Normandy to Victory: The War Diary of General Courtney H. Hodges and the First U.S. Army
During World War II, U.S. Army generals often maintained diaries of their activities and the day-to-day operations of their command. These diaries have proven to be invaluable historical resources for World War II scholars and enthusiasts alike. Until now, one of the most historically significant of these diaries, the one kept by General Courtney H. Hodges of the First U.S. Army, has not been widely available to the public. Maintained by two of Hodges' aides, Major William C. Sylvan and Captain Francis G. Smith Jr., this military journal offers a firsthand account detailing the actions, decisions, and daily activities of ...Read More
Chronicle of Alfonso X
Alfonso X (1221–1284) reigned as king of Castile and León from 1252 until his death. Known to history as El Sabio, the Wise, or the Learned, his appreciation for science and the arts led him to sponsor a number of books on the history of Spain since its Roman settlement. Among them were the Cantigas de Santa Maria, a collection of over four hundred poems exalting his favorite patron saint, Mary, and chronicles of all the kings of Castile and León, Navarre, Aragón, and Portugal.
Alfonso X died before his own life could be written. His was a reign fraught ...Read More
Rituals and Riots: Sectarian Violence and Political Culture in Ulster, 1784-1886
Winner of the Donald Murphy Prize given by the American Conference for Irish Studies Sectarian violence is one of the defining characteristics of the modern Ulster experience. Riots between Catholic and Protestant crowds occurred with depressing frequency throughout the nineteenth century, particularly within the constricted spaces of the province’s burgeoning industrial capital, Belfast. From the Armagh Troubles in 1784 to the Belfast Riots of 1886, ritual confrontations led to regular outbreaks of sectarian conflict. This, in turn, helped keep Catholic/Protestant antagonism at the heart of political and cultural discussion in the north of Ireland. Rituals and Riots has at its ...Read More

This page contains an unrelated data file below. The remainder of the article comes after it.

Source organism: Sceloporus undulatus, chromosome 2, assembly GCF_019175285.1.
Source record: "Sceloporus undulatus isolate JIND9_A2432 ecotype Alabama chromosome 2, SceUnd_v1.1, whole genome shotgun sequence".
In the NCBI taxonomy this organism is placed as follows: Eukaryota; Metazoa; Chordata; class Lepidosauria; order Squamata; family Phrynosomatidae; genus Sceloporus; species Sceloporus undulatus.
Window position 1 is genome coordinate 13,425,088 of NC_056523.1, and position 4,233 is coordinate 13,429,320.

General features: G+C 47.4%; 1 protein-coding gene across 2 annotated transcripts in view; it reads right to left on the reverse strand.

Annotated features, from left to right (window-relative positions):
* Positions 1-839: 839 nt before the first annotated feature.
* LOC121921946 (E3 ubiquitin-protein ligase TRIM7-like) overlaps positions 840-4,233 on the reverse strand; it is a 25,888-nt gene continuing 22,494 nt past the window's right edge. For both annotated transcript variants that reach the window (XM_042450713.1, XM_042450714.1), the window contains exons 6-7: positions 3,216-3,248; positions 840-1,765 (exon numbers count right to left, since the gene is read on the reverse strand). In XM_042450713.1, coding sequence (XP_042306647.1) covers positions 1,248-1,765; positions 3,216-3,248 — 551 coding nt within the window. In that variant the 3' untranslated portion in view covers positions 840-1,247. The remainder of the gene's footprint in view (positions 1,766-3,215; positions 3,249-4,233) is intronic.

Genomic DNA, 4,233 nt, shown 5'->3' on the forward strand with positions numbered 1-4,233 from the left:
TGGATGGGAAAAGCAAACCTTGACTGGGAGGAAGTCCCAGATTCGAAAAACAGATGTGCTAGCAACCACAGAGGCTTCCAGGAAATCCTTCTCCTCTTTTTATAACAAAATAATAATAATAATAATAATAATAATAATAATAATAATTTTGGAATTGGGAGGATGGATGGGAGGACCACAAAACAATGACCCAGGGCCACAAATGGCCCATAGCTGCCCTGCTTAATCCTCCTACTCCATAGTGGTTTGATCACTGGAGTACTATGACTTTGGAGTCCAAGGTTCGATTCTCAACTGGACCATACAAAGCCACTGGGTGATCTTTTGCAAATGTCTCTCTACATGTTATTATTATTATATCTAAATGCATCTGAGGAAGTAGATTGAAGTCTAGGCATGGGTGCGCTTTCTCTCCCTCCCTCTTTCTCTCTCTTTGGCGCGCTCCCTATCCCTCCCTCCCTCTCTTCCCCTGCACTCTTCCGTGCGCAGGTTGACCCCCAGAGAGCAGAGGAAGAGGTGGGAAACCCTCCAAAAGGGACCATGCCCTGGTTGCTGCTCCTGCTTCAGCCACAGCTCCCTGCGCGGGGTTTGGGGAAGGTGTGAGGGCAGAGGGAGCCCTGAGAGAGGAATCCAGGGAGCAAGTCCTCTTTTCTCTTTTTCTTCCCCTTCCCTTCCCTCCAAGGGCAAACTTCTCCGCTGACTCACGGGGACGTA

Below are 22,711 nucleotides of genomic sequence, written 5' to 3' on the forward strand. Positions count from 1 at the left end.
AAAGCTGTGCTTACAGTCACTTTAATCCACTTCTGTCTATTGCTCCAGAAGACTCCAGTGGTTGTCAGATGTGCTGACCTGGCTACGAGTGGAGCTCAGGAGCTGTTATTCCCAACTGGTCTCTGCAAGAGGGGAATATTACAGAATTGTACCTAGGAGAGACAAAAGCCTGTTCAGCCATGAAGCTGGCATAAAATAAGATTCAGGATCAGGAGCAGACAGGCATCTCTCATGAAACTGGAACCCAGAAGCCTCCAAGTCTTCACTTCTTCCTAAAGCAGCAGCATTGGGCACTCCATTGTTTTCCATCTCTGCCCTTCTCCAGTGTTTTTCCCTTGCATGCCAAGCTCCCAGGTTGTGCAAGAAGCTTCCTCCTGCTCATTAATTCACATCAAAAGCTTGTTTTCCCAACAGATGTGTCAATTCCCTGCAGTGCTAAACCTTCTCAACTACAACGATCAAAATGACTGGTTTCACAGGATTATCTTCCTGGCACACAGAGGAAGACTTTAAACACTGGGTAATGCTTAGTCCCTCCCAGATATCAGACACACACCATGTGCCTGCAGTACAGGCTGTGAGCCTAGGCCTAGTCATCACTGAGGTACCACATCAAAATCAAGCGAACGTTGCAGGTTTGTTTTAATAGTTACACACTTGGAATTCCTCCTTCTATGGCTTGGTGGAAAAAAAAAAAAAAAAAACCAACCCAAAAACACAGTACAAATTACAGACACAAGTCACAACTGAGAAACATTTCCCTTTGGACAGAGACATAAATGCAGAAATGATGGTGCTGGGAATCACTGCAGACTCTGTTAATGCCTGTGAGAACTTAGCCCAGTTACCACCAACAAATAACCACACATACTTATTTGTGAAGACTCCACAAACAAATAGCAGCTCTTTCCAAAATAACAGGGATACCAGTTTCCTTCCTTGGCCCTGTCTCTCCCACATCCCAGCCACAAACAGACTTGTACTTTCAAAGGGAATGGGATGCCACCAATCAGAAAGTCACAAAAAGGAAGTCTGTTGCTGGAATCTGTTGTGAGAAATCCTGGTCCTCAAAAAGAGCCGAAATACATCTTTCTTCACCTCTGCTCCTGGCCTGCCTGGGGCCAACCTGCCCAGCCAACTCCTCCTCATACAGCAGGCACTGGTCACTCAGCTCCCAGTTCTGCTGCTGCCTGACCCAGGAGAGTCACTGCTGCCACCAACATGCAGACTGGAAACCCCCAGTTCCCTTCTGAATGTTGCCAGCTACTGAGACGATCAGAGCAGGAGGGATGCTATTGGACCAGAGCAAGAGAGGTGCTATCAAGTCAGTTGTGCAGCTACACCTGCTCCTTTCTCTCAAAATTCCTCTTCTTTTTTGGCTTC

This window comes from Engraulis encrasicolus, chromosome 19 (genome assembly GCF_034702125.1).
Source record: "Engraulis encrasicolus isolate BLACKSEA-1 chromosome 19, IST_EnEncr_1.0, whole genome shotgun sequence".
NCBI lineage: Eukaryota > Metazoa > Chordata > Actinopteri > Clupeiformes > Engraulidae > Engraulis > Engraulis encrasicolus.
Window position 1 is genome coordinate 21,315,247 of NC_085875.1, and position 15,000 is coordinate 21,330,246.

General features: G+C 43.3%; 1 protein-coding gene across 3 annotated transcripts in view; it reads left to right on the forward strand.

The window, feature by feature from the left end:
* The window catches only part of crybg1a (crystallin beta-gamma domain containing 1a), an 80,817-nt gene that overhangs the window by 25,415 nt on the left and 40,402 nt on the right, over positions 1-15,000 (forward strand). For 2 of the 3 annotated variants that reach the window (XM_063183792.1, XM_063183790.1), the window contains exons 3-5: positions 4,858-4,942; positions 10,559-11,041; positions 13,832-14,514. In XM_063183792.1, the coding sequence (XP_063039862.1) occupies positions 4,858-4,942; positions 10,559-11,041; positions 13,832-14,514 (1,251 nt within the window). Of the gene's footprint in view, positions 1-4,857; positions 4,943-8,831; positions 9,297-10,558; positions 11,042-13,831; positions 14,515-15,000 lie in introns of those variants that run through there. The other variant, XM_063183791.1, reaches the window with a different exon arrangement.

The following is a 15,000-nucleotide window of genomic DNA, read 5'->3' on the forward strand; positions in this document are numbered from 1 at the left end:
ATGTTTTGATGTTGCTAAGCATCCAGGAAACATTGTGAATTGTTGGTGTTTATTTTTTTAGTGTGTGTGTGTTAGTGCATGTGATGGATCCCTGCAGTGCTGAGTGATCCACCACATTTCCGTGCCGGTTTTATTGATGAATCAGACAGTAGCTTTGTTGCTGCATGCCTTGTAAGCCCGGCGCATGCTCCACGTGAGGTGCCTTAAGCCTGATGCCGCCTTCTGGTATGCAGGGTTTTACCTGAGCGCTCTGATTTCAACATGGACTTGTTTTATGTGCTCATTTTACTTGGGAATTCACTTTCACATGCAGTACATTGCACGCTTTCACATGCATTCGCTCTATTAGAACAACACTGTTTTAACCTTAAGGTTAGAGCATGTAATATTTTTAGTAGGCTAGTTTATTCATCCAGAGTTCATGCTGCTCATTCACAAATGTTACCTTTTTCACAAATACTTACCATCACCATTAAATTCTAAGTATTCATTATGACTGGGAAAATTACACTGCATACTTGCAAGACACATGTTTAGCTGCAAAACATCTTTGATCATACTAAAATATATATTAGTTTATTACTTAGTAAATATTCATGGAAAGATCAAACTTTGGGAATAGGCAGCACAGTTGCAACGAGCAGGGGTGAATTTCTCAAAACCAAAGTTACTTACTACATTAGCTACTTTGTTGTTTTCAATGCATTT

Whistling in the Dark: Memory and Culture in Wartime London
Few historical images are more powerful than those of wartime London. Having survived a constant barrage of German bombs, the city is remembered as an island of courage and defiance. These wartime images are still in use today to support a wide variety of political viewpoints. But how well do such descriptions match the memories of those who survived the blitz?
Jean Freedman interviewed more than fifty people who remember London during the war, focusing on under-represented groups, including women, Jews, and working-class citizens. In addition she examined original propaganda, secret government documents, wartime diaries, and postwar memoirs. Of particular ...Read More
The Death of Oliver Cromwell
For centuries, rumors have circulated in England that Lord Protector Oliver Cromwell did not die of natural causes. Now, in a fascinating book that reads like a historical whodunit, we have a motive, a means, a murderer (complete with his own deathbed confession), and a supporting cast that includes John Milton and Andrew Marvell.
Almost from the moment of Cromwell's death in 1658, writers and biographers have dismissed suspicions of foul play as little more than the result of a powerful person's unexpected demise. They have assumed that at age fifty-nine Cromwell was in generally poor health and that his ...Read More